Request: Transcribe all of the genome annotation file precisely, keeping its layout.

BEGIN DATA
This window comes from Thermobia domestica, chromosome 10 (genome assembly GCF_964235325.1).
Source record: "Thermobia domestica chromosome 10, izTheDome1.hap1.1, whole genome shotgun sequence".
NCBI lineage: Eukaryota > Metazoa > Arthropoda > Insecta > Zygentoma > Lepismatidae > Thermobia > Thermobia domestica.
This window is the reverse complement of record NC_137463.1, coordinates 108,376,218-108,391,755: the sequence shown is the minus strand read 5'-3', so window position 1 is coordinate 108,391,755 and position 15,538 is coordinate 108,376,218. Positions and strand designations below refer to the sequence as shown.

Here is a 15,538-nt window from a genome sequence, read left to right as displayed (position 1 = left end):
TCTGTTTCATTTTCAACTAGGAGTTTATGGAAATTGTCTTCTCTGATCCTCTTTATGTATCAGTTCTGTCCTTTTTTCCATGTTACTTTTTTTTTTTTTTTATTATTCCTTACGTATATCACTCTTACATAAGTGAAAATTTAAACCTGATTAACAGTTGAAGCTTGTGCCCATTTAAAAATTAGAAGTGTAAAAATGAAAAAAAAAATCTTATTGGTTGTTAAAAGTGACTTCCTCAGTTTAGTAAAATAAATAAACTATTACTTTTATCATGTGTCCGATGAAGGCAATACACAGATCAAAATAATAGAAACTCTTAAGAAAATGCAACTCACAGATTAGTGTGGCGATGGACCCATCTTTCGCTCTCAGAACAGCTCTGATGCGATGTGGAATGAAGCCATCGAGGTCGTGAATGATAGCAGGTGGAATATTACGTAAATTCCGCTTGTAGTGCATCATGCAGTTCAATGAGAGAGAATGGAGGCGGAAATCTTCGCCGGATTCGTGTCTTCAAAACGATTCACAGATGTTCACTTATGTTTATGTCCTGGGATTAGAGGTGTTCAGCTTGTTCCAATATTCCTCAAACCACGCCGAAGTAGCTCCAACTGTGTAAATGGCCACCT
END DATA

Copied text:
This window comes from Thermobia domestica, chromosome 10 (genome assembly GCF_964235325.1).
Source record: "Thermobia domestica chromosome 10, izTheDome1.hap1.1, whole genome shotgun sequence".
NCBI lineage: Eukaryota > Metazoa > Arthropoda > Insecta > Zygentoma > Lepismatidae > Thermobia > Thermobia domestica.
This window is the reverse complement of record NC_137463.1, coordinates 108,376,218-108,391,755: the sequence shown is the minus strand read 5'-3', so window position 1 is coordinate 108,391,755 and position 15,538 is coordinate 108,376,218. Positions and strand designations below refer to the sequence as shown.

Here is a 15,538-nt window from a genome sequence, read left to right as displayed (position 1 = left end):
TCTGTTTCATTTTCAACTAGGAGTTTATGGAAATTGTCTTCTCTGATCCTCTTTATGTATCAGTTCTGTCCTTTTTTCCATGTTACTTTTTTTTTTTTTTTATTATTCCTTACGTATATCACTCTTACATAAGTGAAAATTTAAACCTGATTAACAGTTGAAGCTTGTGCCCATTTAAAAATTAGAAGTGTAAAAATGAAAAAAAAAATCTTATTGGTTGTTAAAAGTGACTTCCTCAGTTTAGTAAAATAAATAAACTATTACTTTTATCATGTGTCCGATGAAGGCAATACACAGATCAAAATAATAGAAACTCTTAAGAAAATGCAACTCACAGATTAGTGTGGCGATGGACCCATCTTTCGCTCTCAGAACAGCTCTGATGCGATGTGGAATGAAGCCATCGAGGTCGTGAATGATAGCAGGTGGAATATTACGTAAATTCCGCTTGTAGTGCATCATGCAGTTCAATGAGAGAGAATGGAGGCGGAAATCTTCGCCGGATTCGTGTCTTCAAAACGATTCACAGATGTTCACTTATGTTTATGTCCTGGGATTAGAGGTGTTCAGCTTGTTCCAATATTCCTCAAACCACGCCGAAGTAGCTCCAACTGTGTAAATGGCCACCT